By Dan Wilcock
I haven’t been spending much time in the interior lanes of supermarkets since reading a bunch of books by Marion Nestle and Michael Pollan, two fearless writers who have taken on the food industry. Both point out that the interior lanes of the supermarket are ground zero for the long-lasting highly-processed gunk that makes corporations big bucks and make people sick.
That’s why when I ducked into aisle 8 last week to get some crackers to go with some brie I’d picked out, I was stopped in my tracks by a product that epitomized with hilarity the inner-aisle phenomenon: Mister Salty.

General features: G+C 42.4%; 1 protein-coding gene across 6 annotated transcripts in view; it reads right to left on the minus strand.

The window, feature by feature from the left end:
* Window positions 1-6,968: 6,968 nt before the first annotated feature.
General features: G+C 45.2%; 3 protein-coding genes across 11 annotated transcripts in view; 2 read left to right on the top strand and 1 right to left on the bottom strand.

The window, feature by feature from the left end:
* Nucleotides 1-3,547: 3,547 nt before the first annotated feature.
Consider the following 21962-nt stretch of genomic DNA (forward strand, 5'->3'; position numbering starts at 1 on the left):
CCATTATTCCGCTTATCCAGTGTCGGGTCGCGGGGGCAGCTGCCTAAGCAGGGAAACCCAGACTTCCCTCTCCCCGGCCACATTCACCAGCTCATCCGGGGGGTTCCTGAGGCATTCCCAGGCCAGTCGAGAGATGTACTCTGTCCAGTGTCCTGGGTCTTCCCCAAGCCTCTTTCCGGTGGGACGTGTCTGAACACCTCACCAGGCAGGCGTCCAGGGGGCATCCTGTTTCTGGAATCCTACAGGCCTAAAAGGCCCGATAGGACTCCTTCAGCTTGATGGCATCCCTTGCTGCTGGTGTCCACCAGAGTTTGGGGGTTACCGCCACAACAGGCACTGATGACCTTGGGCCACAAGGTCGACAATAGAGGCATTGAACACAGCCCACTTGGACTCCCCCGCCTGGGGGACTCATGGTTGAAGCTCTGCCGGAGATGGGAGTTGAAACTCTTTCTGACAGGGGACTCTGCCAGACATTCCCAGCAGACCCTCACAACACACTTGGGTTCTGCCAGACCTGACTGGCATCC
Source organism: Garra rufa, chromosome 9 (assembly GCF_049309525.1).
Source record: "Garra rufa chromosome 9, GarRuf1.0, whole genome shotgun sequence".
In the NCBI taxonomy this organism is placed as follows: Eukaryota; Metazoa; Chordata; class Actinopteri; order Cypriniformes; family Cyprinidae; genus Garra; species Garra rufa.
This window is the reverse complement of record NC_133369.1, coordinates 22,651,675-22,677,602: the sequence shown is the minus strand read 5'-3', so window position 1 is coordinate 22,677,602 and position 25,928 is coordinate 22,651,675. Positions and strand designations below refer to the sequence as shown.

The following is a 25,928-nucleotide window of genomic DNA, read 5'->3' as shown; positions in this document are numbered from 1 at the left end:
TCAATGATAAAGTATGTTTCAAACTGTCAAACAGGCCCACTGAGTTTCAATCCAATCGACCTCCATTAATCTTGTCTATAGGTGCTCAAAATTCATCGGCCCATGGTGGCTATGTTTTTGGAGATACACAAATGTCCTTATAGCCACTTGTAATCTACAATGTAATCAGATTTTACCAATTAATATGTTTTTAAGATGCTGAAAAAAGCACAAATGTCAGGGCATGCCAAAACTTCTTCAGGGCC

I mean, come on. The marketing crew must have had fun with that one. They probably had a whole bunch of names up on the white-board. Despite hours spent brainstorming names that might make an erstwhile health-conscious person buy pretzels and processed cheese in cellophane packs, Mr. Salty was just too good to resist.
Honesty. I love it.
Now if they’d just rename bologna “Mr. Fatty,” cigarettes “Mr. Ashy Emphysema,” and chili and beans, “Mr. Gassy,” we’d be living in a new world of truth and light.